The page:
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My first reaction to announcement of Star Wars Episode VII, was an intense feeling of dread — like a great disturbance in the force.

After the craptacular Prequels, I couldn’t stand the Star Wars brand being tarnished anymore.

But the more I think about it, if there are good stories in the Star Wars universe that remain untold, why not tell them?

The only reason I can think of against making more Star Wars movies is that the brand will lose its uniqueness. Lucas largely preserved the the Star Wars mystique by making almost no live action spinoffs — the last was Ewoks: The Battle for Endor in 1985.

While the Star Wars universe had been expanding in books, comics and video games since 1983, there was a near two decade gap between Return of the Jedi and Phantom Menace, which is what made the release of Phantom such a huge event and then disappointment.

There is precedent with what Disney will do with Star Wars.

Look at Star Trek.  

The Next Generation resulted in three decades of new Star Trek adventures. Of course not all of it was great, but for Trek geeks there was way more upside than downside in continuing to tell stories in the Star Trek universe.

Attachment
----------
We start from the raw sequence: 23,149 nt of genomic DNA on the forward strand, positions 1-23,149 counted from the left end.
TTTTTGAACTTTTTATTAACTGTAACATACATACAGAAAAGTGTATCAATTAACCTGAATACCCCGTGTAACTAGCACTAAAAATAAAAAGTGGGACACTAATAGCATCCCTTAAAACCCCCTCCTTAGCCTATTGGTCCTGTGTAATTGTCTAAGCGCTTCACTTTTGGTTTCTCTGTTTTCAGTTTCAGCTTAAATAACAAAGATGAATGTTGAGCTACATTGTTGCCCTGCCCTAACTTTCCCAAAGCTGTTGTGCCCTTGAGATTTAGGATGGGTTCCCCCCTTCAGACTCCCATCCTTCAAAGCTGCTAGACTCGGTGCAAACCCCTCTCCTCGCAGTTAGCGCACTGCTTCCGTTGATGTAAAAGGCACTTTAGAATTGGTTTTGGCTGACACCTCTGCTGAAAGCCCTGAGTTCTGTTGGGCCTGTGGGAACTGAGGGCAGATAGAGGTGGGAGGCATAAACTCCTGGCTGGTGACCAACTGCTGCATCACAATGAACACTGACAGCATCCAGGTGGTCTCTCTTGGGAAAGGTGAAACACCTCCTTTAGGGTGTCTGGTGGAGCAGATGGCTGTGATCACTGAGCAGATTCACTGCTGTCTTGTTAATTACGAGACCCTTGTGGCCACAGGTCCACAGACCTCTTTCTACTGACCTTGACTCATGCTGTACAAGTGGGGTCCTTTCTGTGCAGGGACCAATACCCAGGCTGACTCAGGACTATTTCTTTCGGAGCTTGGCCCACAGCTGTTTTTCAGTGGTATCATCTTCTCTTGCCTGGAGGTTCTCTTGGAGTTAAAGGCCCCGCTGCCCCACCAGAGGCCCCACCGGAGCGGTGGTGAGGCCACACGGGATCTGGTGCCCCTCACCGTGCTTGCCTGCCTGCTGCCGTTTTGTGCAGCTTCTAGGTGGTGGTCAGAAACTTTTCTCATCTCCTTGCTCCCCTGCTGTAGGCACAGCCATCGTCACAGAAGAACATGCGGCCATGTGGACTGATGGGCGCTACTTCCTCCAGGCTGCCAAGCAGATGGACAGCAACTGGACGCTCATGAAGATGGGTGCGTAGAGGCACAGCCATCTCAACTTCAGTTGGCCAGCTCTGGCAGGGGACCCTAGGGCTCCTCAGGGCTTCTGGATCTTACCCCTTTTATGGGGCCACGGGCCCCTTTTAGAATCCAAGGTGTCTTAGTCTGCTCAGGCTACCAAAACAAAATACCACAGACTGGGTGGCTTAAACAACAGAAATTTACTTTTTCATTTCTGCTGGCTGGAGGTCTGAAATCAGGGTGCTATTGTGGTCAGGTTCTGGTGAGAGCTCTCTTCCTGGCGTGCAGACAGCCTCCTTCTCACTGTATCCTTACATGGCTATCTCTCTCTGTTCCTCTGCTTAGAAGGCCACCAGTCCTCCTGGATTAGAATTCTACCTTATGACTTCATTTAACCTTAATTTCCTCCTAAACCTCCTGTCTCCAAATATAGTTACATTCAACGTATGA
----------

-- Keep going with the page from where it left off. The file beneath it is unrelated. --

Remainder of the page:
And with the success of the reboot, it’s clear that Star Trek will continue to be with us for a very long time.

Who doesn’t like that?

I’m starting to think that Lucas was wrong to make so few live action Star Wars movies (or TV shows).

Although “wrong” can be a subjective term…

Some of the stories in the books, comics and video games are actually really good — a lot better than the Prequels. Told as movies, with a more competent director than the last four Star Wars movies had, they’d probably be pretty entertaining.

Maybe the best argument I can make for more Star Wars are Ralph McQuarrie’s illustrations. Only a fraction of his vision of the Star Wars universe has actually been realized.

His paintings of Coruscant remain more intriguing and stimulating to the imagination than anything visualized in the Prequels. I want to see all of the different places he depicted on Coruscant brought to life.

The only other downsides I can think of, are 1) Star Wars Wars: Episode VII won’t open with the 20th Century Fox Fanfare; and 2) It seems highly questionable if John Williams will compose the music.

A Star Wars movie without John Williams is probably the closest will get it to sacrilege with Star Wars: Episode VII — midi-chlorians and Jar Jar Binks have set a basement 10 floors under hell.

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